Mother's Day (2010), Hell on Wheels Season One, Walking Tall: The Trilogy

From a trio of Seventies gems that were in danger of slipping into obscurity to a very modern take on a memorable bit of '80s schlock to a 2011-2012 weekly cable TV series (set in 1865), this edition's lineup promises dramatizations of historical events as well as a just-plain-nutty mama setting a real bad example for her boys.

Mother's Day (2010; Anchor Bay)

Just in time for a certain holiday, Darren Lynn Bousman's (Saws II-IV) remake of the 1980 cult classic outshines the original in just about every way, owing in no small measure to the terrific cast. When three siblings botch a bank robbery and flee to their childhood home, they're surprised to find new owners, in the midst of a party. Hostages are taken, blood is spilled and Mom (Rebecca De Mornay) is called to lend a hand. From this point on it's De Mornay's house, we're just visiting, as she shows everyone where her tykes learned their manners.

Perhaps tainted by the stigma of the Troma name on the first Mother's Day, this new celebration was largely overlooked by audiences but is well worth 112 minutes of our time. Included here are a commentary by Bousman and co-star Shawn Ashmore in addition to a DVD copy, in case Mom isn't yet hooked up for high-def.

Hell on Wheels: The Complete First Season (Entertainment One)

Well in advance of Season Two's as-yet-unscheduled premiere, Entertainment One has tendered all ten episodes of AMC's second highest-rated original series (behind The Walking Dead but ahead of Mad Men!) The gritty, fact-based tale chronicles Union Pacific's westward expansion of what would be the first transcontinental railroad, with a fictional subplot involving one man's revenge against some soldiers from the victorious side of the recently ended Civil War.

With this colorful backdrop, Hell on Wheels (named for the moving town which supports the railroad workforce) plumbs the dramatic riches of the era to explore ever-popular greed and corruption, but also the challenges faced by immigrant laborers and newly-freed former slaves. Like most TV on Blu-ray, the quality likely exceeds that of the original broadcasts in many markets. Curious viewers can also delve into a featurette for every chapter, as well as close-ups of the major characters and more.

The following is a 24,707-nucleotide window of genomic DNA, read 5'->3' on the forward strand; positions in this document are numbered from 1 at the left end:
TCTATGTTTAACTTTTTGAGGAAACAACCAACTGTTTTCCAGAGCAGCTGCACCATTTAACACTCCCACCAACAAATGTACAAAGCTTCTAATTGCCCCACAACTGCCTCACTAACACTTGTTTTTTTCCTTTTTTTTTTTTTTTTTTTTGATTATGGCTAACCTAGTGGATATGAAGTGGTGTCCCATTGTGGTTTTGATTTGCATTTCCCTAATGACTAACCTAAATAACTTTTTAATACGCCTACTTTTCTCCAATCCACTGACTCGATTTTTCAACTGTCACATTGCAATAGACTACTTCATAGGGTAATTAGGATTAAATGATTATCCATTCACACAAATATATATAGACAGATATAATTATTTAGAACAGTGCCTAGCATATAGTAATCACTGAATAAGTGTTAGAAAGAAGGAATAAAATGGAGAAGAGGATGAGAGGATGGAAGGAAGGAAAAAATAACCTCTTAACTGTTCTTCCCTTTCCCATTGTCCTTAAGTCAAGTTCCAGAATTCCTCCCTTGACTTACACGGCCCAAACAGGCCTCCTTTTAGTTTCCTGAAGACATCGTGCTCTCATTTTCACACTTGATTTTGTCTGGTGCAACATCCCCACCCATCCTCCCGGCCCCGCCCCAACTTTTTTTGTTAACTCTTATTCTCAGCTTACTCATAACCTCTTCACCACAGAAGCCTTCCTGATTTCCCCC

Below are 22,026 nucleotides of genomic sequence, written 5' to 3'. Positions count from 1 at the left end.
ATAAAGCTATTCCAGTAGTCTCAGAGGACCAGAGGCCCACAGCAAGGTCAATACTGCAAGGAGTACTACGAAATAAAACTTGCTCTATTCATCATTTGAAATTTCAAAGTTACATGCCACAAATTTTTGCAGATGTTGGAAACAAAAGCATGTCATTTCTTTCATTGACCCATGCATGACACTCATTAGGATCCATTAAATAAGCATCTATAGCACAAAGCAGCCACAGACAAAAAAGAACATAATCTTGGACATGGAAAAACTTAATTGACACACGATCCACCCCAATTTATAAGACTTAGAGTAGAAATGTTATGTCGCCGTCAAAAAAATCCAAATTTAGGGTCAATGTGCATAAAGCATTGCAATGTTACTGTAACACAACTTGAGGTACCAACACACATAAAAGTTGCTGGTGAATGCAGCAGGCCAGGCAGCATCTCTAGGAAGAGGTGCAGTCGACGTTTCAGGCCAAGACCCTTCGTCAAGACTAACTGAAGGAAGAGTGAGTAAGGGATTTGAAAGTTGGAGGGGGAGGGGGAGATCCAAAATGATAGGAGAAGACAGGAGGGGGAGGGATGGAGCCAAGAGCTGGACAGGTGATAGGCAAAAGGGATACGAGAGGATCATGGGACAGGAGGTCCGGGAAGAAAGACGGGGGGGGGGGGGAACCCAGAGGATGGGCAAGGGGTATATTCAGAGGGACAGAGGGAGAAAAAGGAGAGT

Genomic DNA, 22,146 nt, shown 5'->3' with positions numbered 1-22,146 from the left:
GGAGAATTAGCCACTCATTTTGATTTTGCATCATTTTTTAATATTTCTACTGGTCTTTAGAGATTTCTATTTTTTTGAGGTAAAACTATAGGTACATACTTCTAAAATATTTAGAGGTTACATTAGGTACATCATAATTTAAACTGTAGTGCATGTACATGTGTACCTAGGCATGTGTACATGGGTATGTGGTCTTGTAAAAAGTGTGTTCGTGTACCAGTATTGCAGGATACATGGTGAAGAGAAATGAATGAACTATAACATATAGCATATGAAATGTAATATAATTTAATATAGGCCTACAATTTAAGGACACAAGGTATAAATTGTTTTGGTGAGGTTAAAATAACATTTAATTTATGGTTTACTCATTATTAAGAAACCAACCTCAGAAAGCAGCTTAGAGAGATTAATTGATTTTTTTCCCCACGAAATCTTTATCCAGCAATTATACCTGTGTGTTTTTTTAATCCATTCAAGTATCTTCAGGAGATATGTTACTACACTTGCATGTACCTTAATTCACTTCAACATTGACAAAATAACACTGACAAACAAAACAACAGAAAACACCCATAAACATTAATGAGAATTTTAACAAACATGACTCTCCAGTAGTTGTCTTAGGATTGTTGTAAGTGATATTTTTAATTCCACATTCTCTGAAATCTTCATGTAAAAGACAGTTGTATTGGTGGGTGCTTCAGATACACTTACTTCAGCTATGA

Walking Tall: The Trilogy (Shout! Factory)

In 1973, Joe Don Baker starred as real-life sheriff Buford Pusser who, after encountering firsthand the new brutality in his Tennessee hometown, picks up a giant wooden stick and wages a one-man war on crime, and audiences liked what they saw. Two years after Walking Tall, Bo Svenson would take over the role for Walking Tall Part 2, returning for Final Chapter: Walking Tall, a claim which was mostly true despite Svenson's reappearance for a single, brief season of a weekly TV series. C'mon, who doesn't like watching lowlife rednecks gettin' a little down-home justice?

Shout! Factory's affordable set not only allows us to watch all three movies in HD for the first time, but it also brings a new trilogy-spanning documentary with on-camera interviews from actors (including beleaguered supporting player Leif Garrett) and actual Pusser family members. One of those pricelessly dated behind-the-scenes featurettes is also here, created in 1977 to promote Final Chapter.

And on the subject of 1977, allow me to close by saying, May the Fourth be with us all!

(That won't be nearly as funny tomorrow, will it?)

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